On Appeal from the United States District Court for the District of New Jersey.
Garth and Sloviter, Circuit Judges and Neaher, District Judge*fn*
The question presented here is whether Eyelab, a non-party witness which refused to comply with a subpoena, may nevertheless maintain this appeal where it is yet to be held in contempt.
Charles E. Gross filed this action against his former employer, Searle Optical, Inc., ["Searle"] to recover financial benefits after his employment with Searle was terminated. Searle refused to pay Gross certain claimed benefits, relying upon the terms of an agreement which provided that all benefits would be forfeit if an ex-employee entered into competition with his former employer within five years of leaving his job at Searle. Searle claimed that Gross's new job with Eyelab, Inc. placed him in competition with Searle, thus violating the terms of the benefits agreement. To prove this contention, Searle sought certain discovery materials from Eyelab by way of a subpoena duces tecum. Eyelab refused to comply with this subpoena, and Searle sought a court order directing Eyelab to comply.
At Eyelab's insistence, the district court entered a protective order. The district court then affirmed the magistrate's determination that Eyelab, although not in contempt, had to comply with the subpoena. Eyelab then filed an appeal to this court, challenging the scope of review*fn1 afforded the magistrate's determination by the district court and the protective order itself. Because we conclude that the order appealed from is not an appealable order, Eyelab's appeal will be dismissed.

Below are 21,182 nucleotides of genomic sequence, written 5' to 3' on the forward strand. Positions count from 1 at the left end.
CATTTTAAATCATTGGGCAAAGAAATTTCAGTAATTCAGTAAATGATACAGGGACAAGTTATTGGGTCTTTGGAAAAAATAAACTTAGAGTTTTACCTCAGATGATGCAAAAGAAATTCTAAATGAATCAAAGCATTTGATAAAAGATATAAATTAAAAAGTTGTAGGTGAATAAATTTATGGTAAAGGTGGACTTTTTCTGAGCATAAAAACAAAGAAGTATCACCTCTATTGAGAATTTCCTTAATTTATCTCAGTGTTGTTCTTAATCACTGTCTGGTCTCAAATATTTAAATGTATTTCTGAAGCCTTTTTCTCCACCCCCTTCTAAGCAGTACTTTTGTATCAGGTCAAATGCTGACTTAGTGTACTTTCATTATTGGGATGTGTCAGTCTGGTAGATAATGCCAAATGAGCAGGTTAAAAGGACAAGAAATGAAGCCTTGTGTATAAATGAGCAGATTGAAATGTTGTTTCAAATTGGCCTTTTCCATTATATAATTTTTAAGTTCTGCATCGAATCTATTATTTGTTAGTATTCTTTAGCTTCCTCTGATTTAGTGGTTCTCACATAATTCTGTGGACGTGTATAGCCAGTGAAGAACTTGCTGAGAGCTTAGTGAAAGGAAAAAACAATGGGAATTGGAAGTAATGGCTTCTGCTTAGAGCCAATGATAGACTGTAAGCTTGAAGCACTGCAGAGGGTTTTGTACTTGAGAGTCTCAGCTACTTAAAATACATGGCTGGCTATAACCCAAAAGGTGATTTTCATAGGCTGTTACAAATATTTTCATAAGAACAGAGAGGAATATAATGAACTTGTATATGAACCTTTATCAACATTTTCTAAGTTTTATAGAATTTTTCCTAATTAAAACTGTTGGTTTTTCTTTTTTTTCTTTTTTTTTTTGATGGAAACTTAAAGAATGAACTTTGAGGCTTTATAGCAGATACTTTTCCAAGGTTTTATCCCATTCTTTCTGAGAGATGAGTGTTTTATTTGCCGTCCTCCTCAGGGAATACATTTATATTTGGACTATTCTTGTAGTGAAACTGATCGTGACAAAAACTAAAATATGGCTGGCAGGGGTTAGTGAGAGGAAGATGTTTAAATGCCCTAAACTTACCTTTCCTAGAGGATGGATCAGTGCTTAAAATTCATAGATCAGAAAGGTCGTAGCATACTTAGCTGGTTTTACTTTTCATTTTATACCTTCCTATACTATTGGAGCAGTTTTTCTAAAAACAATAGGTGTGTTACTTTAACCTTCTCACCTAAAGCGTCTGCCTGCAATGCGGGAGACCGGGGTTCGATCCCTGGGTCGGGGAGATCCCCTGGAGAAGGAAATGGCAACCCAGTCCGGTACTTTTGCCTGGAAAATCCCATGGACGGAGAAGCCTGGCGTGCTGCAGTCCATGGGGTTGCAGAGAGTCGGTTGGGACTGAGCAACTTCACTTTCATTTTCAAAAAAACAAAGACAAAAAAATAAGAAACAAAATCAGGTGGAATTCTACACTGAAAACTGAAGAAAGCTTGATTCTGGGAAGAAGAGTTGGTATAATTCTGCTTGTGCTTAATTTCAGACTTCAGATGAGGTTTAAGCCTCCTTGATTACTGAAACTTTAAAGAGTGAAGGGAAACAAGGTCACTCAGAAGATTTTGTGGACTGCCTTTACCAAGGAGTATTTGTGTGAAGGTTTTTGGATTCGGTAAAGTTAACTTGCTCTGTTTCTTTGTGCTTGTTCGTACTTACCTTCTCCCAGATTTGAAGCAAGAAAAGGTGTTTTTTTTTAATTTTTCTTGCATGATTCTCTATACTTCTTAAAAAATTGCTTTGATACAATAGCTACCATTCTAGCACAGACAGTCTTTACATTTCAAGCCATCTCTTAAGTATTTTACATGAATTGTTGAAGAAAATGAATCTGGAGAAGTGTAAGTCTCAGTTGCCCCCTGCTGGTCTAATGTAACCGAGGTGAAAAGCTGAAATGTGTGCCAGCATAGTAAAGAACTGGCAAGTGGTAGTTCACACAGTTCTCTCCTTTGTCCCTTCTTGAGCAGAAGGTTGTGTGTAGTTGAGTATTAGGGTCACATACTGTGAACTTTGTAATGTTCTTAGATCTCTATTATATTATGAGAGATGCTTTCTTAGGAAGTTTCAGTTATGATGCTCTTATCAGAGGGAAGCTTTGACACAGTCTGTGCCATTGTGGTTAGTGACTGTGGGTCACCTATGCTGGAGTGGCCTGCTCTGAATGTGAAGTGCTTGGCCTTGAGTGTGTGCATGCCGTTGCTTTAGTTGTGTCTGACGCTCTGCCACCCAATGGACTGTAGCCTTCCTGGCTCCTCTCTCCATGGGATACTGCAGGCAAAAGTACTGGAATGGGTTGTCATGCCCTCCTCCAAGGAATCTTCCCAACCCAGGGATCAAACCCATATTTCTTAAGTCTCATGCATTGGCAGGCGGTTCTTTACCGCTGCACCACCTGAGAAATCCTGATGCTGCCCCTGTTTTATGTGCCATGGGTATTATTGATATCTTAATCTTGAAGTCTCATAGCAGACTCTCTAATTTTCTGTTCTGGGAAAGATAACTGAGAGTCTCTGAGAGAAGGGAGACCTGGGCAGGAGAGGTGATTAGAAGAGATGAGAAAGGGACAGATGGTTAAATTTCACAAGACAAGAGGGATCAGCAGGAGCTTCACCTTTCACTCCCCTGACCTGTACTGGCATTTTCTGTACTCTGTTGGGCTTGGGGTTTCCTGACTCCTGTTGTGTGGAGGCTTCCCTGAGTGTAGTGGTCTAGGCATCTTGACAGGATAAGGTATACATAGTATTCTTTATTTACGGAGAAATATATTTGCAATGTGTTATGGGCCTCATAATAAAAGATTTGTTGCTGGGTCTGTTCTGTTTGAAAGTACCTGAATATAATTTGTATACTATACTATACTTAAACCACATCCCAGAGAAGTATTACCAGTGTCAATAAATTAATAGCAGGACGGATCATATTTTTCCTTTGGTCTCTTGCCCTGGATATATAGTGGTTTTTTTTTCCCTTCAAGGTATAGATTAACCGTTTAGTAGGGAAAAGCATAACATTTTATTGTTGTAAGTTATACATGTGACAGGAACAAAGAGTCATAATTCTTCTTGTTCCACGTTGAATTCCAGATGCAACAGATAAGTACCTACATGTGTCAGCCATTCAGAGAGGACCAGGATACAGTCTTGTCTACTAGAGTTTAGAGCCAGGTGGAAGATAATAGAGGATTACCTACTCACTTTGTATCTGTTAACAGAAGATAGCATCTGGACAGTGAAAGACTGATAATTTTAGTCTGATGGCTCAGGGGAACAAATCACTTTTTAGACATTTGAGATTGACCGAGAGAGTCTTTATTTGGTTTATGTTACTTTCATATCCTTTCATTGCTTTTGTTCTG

Plaintiff Gross is a former vice president of defendant, Searle Optical, Inc. ["Searle"], the eyecare products division of G.D. Searle & Co.*fn2 In that position, Gross was in charge of eyeglass frame buying and marketing. As a high-level employee, Gross participated in an incentive program known as the Reward Retention Program which was funded by Searle. Under the terms of the incentive-program agreement, the employee promised not to engage in competition against Searle for a period of five years should he leave the company. The agreement did not seek to preven competitive employment, but rather conditioned payment of benefits on the employee's agreement not to compete.
In October 1981, Gross ceased working for Searle and in April 1982, he applied for payment of benefits under the Reward Retention Program. However, Searle declined to pay Gross, claiming that Gross had started to work for Eyelab, Inc., one of Searle's competitiors, and that he was in fact engaged in competition with his former employer. Gross claimed that his position at Eyelab was merely as an optician and as such, he did not violate the non-competition agreement. Searle continued in its refusal to pay and, on September 14, 1982, this action was instituted.*fn3
During the course of discovery, Searle took the deposition of Mr. Hillman, the president of Eyelab. Mr. Hillman was willing to, and did answer all of the questions posed to him concerning Gross' employment, but refused to respond to questions about other employees or to produce Eyelab's personnel files and records concerning the compensation and job responsibilities of other Eyelab employees. Two months later, Searle served a subpoena duces tecum on Eyelab,*fn4 stating that in order to maintain its defense, it must have some access to records and information known only to Eyelab, a non-party witness. Eyelab did not comply with the subpoena, and Searle brought a motion to compel compliance, for sanctions, and to find Eyelab in contempt.
This motion was heard by a magistrate, who denied the contempt motion but issued a protective order requiring compliance with the subpoena and the assessment of costs against Eyelab. That order was affirmed by the district court judge, who reviewed the magistrate's decision and order under 28 U.S.C. § 636(b)(1)(A) and found it neither clearly erroneous nor contrary to law. Eyelab then filed this ...